9- As soon as an exit option is available, take it. Should you have been the aggressor, take it swiftly to avoid arrest. Should you be losing or see your opponent’s friends approach, exit to a well-lit, public place.
10- Should you need to call for help, oddly enough, “help” tends not to work. “Fire” tends to work much better in attracting attention, and will, at the very least, confuse your attacker.
11- Should you have no fighting experience, act fast and hyper-aggressively. Masculinity and posturing can often be enough to scare an average, equally unskilled opponent. As previously mentioned, you have to make sure that you look like the innocent party, so any hyper aggressive act needs to come after it looks like you’ve tried to appease the situation. If physical violence is inevitable, take the initiative and disrupt the ‘rhythm’ of the conflict (fights will naturally escalate but you want to break this cycle and go ‘straight to 100’ rather than work your way up). When you attack, attack hard, fast, and don’t stop until the opposition is subdued. DO NOT CONTINUE TO HARM YOUR OPPONENT ONCE THEY ARE UNCONSCIOUS OR ADMIT DEFEAT.
12- Exit the situation by keeping an eye on your opponent; do not let them sucker punch you.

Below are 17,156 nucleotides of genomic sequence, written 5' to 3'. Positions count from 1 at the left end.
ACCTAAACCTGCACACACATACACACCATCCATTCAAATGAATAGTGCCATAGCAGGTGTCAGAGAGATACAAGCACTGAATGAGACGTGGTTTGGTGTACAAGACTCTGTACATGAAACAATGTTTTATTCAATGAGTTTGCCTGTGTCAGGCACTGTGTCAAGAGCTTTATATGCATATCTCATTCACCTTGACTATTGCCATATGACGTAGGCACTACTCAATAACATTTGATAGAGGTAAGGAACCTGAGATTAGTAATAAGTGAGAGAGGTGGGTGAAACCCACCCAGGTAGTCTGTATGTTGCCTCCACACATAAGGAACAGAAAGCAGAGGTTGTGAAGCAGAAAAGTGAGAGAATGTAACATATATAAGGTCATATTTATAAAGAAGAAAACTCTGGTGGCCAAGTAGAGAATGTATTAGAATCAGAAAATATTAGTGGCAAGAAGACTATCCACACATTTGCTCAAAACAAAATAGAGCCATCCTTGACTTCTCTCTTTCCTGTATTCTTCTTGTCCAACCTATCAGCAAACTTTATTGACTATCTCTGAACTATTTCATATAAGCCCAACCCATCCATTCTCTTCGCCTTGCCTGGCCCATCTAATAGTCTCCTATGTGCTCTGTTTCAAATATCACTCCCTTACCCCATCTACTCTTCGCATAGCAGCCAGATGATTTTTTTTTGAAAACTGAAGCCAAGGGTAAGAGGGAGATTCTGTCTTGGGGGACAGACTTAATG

Should you be up against more than one opponent and not be able to find an exit, you literally have to go crazy enough to deter them from attacking you. Pick up a large object and swing it wildly, screaming as you do so.
Using “Reasonable force” should be at the forefront of your mind when fighting a single opponent. Again, be aware of the damage you can do and the legal and social consequences of your actions.
If you wish to properly learn self-defence, appreciate that 80% of fights end up on the floor. Many of the more ‘romantic’ forms of self-defence such as kung-fu or even karate, take years to master. To maximise your economy of interest, join a no gui (not in pj’s) jiu-jitsu gym, as very few people can effectively ‘take down’ and fight on the floor therefor a little knowledge here will go a long way.